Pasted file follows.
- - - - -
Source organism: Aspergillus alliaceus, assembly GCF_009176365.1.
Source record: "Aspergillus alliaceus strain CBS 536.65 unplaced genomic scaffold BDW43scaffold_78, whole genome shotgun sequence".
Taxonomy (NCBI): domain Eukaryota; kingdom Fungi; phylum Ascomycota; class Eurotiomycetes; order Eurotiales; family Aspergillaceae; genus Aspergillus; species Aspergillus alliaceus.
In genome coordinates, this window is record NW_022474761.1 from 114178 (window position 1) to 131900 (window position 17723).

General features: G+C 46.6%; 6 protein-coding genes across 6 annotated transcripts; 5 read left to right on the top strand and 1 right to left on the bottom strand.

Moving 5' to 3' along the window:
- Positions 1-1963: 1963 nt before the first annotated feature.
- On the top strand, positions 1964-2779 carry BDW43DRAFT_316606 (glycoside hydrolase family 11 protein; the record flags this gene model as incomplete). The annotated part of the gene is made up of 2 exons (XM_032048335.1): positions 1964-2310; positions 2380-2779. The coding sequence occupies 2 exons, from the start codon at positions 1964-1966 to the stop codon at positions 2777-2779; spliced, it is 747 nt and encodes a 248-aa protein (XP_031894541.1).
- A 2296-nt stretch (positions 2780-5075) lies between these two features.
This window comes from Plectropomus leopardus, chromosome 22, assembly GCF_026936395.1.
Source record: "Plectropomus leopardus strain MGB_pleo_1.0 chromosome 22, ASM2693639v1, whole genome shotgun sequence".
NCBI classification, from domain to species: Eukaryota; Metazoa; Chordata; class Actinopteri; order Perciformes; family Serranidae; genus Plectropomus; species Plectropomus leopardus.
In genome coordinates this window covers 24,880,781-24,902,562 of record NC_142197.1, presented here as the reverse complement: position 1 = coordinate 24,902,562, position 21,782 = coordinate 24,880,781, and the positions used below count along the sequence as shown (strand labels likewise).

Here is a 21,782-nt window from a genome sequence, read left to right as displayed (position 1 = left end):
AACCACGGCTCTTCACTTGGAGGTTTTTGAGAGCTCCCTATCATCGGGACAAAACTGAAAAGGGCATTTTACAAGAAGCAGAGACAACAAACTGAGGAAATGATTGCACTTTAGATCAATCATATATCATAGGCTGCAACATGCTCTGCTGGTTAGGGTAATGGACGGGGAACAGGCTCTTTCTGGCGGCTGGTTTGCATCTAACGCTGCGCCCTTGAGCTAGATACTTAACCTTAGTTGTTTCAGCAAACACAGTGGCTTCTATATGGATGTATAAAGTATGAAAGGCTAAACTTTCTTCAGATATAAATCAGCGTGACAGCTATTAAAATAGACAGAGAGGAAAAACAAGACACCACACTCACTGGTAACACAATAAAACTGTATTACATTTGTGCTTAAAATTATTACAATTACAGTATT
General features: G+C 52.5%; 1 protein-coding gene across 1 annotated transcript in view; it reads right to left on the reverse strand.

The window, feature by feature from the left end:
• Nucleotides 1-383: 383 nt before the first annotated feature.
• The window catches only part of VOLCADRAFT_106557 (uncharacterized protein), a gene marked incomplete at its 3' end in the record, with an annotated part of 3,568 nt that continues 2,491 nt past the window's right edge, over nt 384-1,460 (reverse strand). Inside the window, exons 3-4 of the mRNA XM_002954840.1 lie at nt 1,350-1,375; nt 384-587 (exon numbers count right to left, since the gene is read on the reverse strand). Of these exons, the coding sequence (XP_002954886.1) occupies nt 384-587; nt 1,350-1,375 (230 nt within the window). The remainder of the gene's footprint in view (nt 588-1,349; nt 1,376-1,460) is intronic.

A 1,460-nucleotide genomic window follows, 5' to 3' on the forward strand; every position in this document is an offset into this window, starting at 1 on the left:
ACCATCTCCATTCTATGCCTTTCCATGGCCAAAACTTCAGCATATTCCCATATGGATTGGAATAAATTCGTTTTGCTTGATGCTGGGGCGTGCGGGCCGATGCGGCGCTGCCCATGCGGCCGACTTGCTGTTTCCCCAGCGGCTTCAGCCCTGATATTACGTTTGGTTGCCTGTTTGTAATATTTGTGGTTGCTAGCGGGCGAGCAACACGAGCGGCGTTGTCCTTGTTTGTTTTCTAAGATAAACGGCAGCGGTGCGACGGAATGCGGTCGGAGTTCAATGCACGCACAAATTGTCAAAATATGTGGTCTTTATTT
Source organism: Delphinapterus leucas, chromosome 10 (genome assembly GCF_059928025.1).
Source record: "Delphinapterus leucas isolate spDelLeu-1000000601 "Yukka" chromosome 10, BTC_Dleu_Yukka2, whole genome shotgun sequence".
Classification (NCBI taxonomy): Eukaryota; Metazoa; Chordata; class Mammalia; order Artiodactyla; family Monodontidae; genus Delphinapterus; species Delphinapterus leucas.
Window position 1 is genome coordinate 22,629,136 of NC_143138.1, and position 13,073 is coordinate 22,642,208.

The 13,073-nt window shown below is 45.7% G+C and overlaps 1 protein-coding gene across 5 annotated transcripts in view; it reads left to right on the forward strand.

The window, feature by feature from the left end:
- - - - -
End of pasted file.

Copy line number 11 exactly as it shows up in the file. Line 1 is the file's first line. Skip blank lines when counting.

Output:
Source record: "Plectropomus leopardus strain MGB_pleo_1.0 chromosome 22, ASM2693639v1, whole genome shotgun sequence".